Western Australians have been told they have nothing to fear from the sale of its state-owned electric utility Western Power as unions ramp up an anti-privatisation campaign ahead of the 2017 election.
The poles and wires company would not be sold unless he was confident it was in the interests of the state and would have no adverse effect on electricity consumers, Premier Colin Barnett said.
The government is pursuing privatisations and asset sales such as Fremantle Port to deal with soaring multi-billion dollar debt, a budget deficit and several ratings downgrades as the end of the mining boom has hurt the state’s finances.
“Poles and wires businesses around Australia have all been privatised, operate well and in many cases produce lower costs for consumers, which is a good thing,” Mr Barnett told reporters.
Mr Barnett said WA was still the nation’s strongest economy even if the China-driven resources slowdown had hit government coffers through less taxes and royalties.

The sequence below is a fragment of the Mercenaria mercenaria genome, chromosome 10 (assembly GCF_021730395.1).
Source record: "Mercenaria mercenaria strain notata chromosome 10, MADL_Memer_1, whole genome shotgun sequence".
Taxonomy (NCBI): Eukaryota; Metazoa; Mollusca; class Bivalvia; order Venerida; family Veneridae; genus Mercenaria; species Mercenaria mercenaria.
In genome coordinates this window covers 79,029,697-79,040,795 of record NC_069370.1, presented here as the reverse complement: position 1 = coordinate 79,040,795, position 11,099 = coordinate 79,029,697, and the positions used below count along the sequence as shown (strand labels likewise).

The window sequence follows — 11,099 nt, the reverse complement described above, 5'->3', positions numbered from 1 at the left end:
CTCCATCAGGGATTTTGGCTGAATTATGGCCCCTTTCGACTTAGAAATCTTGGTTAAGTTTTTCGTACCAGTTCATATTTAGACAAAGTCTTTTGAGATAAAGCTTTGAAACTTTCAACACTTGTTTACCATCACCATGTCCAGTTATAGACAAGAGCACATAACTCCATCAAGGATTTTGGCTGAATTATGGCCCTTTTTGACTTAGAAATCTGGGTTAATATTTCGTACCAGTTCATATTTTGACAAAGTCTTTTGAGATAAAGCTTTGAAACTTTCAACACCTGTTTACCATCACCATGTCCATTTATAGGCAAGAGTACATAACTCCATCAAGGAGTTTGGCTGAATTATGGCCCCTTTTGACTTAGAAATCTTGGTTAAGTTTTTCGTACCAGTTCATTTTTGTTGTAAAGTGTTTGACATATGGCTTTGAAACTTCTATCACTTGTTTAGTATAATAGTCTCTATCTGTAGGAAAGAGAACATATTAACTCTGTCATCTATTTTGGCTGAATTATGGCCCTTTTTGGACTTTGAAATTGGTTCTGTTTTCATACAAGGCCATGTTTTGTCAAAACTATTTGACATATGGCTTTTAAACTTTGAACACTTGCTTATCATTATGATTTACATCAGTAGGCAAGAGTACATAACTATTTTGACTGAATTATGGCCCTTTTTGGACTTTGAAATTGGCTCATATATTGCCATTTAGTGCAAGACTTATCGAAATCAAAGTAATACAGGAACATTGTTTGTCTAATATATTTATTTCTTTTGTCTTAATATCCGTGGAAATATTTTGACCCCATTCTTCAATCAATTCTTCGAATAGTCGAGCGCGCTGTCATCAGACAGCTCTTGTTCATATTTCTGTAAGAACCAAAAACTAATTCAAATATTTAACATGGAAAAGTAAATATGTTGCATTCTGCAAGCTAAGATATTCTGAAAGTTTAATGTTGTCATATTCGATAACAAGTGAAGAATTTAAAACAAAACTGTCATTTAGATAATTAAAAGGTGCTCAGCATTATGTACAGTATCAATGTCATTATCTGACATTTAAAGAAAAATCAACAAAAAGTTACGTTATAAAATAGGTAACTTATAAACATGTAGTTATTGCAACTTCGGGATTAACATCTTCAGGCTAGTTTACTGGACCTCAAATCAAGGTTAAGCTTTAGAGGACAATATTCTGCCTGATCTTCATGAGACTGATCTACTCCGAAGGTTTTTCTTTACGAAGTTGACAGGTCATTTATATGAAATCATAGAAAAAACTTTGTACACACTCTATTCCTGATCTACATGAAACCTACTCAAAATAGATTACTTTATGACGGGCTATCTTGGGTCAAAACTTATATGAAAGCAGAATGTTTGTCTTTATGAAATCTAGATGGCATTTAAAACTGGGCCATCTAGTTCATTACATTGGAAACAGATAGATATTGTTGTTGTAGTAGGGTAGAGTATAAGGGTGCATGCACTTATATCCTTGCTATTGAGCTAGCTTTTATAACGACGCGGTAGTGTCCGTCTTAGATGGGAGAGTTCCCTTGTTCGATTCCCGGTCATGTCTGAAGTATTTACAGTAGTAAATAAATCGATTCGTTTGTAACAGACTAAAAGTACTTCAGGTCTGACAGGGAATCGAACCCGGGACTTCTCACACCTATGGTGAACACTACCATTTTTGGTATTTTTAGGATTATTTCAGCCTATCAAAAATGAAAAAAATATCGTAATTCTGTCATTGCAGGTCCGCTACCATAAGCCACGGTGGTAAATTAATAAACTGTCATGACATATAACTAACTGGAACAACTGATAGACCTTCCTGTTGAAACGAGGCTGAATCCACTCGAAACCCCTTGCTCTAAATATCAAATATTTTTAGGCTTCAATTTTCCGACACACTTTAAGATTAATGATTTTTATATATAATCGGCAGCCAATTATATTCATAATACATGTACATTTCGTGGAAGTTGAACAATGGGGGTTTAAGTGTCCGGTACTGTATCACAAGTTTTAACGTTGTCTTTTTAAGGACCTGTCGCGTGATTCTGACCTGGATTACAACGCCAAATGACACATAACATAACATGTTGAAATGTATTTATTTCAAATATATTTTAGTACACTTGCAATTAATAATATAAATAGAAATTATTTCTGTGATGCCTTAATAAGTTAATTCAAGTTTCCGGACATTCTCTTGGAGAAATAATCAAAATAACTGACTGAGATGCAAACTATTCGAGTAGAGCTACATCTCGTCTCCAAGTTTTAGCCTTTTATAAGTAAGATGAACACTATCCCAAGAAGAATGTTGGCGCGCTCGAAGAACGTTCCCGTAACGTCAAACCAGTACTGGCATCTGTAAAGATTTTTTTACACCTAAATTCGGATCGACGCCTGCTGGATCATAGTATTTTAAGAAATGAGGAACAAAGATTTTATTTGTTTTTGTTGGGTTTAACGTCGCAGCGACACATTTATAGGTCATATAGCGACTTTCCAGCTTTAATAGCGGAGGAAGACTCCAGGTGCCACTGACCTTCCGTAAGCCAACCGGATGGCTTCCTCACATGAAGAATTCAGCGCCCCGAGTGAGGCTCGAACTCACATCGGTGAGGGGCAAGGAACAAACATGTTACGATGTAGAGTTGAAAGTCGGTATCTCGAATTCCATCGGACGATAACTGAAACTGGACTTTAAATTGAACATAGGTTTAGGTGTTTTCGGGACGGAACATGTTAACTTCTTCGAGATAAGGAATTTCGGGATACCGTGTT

“Old asset sales will fund the building of new assets and we will see revenues start to improve after probably being at a low point for the last 12 months, and will use that to stabilise the levels of debt and ultimately reduce it,” he said.
UnionsWA secretary Meredith Hammat has accused the Barnett government of being in a budget mess and bowing to pressure from business to privatise, which would mean poorer services in pursuit of profits.
She cited the new $2 billion Fiona Stanley private hospital as proof of that, after a group of senior clinicians publicly criticised leadership and problems there last month in a newspaper letter.
UnionsWA will be using volunteers to phone voters as part of its campaign.